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TORONTO.JAN.06.2009 FILE PHOTO A Jan. 6, 2009, file photo of Scotia Plaza in downtown Toronto. (Fred Lum/The Globe and Mail/Fred Lum/The Globe and Mail)
TORONTO.JAN.06.2009 FILE PHOTO A Jan. 6, 2009, file photo of Scotia Plaza in downtown Toronto. (Fred Lum/The Globe and Mail/Fred Lum/The Globe and Mail)

Scotiabank's landmark Toronto tower sells for record $1.27-billion Add to ...

Bank of Nova Scotia’s landmark red tower in downtown Toronto has been sold for $1.27-billion, the highest price yet paid for a Canadian office building.

After several months on the market and rumours of international interest, Toronto’s Dundee Real Estate Investment Trust partnered with H&R Real Estate Investment Trust to buy the 68-storey tower. The building will be two-thirds owned by Dundee, with H&R holding the remaining interest.

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The sale is a sign of the continued strength of the Canadian office market, which has rebounded soundly since the recession. The value of high-quality downtown buildings across the country has been rising, as the same low interest rates that are driving home prices higher help property investors outbid competitors for marquee properties.

“This is the largest trade we’ve ever seen for a single asset in this country,” said George Carras, president of real estate analysis firm RealNet Canada. “Investors are chasing the yield these properties offer.”

It’s the second big deal in less than a week, after Boston-based Bentall Kennedy bought the fully leased, 33-storey Bentall V tower in Vancouver for almost $400-million.

Scotiabank occupies 61 per cent of its namesake building in Toronto, with an average lease term of 13.5 years. The Scotia Plaza complex includes the main tower at King Street West and Bay Street, as well as a few smaller structures on the same block.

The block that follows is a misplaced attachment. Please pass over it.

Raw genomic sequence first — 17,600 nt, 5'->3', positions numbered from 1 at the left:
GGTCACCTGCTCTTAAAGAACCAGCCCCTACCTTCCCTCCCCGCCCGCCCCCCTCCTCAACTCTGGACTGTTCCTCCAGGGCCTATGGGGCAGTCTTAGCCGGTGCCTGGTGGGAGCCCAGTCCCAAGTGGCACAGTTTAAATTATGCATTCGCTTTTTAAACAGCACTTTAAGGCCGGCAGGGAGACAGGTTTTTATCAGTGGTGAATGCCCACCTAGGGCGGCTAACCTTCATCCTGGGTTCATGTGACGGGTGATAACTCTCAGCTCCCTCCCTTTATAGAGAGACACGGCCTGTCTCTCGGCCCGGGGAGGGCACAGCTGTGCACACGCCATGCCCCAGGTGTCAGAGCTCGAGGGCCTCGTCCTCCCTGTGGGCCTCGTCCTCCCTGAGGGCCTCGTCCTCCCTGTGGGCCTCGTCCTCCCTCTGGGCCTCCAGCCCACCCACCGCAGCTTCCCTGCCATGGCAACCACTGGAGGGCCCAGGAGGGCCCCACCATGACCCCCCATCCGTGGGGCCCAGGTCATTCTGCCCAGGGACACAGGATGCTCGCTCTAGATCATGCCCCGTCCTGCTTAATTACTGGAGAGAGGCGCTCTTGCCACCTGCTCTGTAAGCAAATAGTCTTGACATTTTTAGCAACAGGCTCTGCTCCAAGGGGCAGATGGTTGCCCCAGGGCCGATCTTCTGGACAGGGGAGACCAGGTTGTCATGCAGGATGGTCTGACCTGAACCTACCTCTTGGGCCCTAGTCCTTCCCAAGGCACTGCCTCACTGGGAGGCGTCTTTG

The complex consists of about two million square feet of space and is 99.5 per cent occupied. Neither purchasers could comment on the deal, since a portion of its financing is through a bought deal that hasn’t closed.

Scotia Plaza’s tower, completed in 1988, is a postmodern landmark in Toronto's core. The red granite spire stands beside the corner of King and Bay Streets, in the heart of the city's financial district, and is one of the most sought-after business addresses in the country.

Scotiabank put the Bay Street tower up for sale in January. Faced with having to drum up more capital to backstop its lending operations to comply with new global banking regulations, the sale of the building was a way for Scotiabank to raise money without having to sell off core banking assets.

Although it was common in decades past for banks to own their headquarters, a series of real estate sales over the years left Scotiabank as the only of Canada’s Big Six lenders to own its headquarters.

It is the second major asset sale by the bank in the past year. In January, Scotiabank sold its remaining 50-per-cent stake in Calgary's Scotia Centre, a 42-storey tower, for $140-million.

Scotiabank sold $1.66-billion worth of shares in February in a bid to boost its capital levels. When that move happened, some analysts figured the bank wouldn’t be under pressure to sell the building if a deal couldn’t be found at an attractive price.

But the sale price exceeded the $1-billion to $1.2-billion most analysts thought the building would fetch.

“[The price]was at the upper end of what people were expecting,” said National Bank Financial analyst Peter Routledge. “It was certainly higher than what we thought they would get.”

The deal is expected to close by June 20, the bank said.

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